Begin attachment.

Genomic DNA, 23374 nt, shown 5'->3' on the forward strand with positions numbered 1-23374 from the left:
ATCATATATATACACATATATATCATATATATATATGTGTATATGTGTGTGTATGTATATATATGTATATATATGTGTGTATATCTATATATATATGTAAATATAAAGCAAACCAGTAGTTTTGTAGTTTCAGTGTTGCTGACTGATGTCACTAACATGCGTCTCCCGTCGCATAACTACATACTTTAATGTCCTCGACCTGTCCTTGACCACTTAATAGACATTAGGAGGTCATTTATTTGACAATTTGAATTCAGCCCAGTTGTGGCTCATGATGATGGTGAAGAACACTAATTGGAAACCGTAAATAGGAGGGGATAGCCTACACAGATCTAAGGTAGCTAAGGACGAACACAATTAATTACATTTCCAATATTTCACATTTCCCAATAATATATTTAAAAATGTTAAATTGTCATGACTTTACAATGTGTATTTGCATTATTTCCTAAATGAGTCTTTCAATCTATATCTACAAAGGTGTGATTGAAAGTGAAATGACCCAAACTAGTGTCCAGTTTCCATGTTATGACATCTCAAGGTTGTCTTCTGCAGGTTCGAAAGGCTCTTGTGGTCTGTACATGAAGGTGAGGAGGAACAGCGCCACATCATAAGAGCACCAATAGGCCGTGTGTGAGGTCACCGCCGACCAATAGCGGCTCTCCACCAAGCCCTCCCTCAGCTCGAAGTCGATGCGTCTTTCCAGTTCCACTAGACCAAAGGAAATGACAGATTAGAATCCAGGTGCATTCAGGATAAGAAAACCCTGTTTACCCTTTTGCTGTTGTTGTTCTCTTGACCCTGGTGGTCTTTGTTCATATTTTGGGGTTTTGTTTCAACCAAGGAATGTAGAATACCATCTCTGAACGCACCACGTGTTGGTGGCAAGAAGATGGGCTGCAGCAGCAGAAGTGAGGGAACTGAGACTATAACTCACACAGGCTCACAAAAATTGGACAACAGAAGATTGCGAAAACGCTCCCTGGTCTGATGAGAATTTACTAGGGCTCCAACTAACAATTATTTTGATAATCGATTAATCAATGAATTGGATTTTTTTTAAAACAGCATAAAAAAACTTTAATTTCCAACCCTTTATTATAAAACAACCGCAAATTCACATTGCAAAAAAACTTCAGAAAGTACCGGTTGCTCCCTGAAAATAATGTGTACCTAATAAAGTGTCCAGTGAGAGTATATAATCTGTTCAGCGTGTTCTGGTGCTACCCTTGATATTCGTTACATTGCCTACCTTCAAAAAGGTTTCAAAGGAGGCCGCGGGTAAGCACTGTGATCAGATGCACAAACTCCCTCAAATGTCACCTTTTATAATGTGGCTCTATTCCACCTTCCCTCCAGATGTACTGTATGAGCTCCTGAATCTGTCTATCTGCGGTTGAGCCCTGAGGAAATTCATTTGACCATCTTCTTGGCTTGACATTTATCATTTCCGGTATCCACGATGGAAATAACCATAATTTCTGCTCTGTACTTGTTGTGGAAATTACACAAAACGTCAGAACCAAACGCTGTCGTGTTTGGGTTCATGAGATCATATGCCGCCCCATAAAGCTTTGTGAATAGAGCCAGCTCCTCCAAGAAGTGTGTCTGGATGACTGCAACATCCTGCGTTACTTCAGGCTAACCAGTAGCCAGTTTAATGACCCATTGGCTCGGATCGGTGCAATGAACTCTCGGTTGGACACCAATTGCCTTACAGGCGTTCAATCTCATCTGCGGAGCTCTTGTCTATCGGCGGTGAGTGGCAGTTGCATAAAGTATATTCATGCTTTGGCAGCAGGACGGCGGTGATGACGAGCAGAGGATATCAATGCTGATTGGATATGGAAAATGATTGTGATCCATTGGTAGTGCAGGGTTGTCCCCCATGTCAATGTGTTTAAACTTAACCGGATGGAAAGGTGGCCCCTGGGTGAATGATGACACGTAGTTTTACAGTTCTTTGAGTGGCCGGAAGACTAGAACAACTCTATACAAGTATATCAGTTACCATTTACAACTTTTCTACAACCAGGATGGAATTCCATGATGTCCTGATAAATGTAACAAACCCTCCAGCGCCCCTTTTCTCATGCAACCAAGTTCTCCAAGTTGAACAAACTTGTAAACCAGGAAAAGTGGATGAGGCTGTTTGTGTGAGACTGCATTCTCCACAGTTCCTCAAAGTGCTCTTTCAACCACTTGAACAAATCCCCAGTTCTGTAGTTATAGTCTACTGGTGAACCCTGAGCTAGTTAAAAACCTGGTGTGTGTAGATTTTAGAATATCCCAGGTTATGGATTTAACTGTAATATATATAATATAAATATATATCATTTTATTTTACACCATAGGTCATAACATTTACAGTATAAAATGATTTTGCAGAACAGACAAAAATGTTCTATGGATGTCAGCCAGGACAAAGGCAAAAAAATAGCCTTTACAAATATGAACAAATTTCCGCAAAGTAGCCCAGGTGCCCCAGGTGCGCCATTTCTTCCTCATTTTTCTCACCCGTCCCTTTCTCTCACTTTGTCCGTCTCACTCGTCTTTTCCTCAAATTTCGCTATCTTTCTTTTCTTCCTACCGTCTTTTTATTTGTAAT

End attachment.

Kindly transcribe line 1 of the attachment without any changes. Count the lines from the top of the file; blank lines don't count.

Genomic DNA, 23374 nt, shown 5'->3' on the forward strand with positions numbered 1-23374 from the left: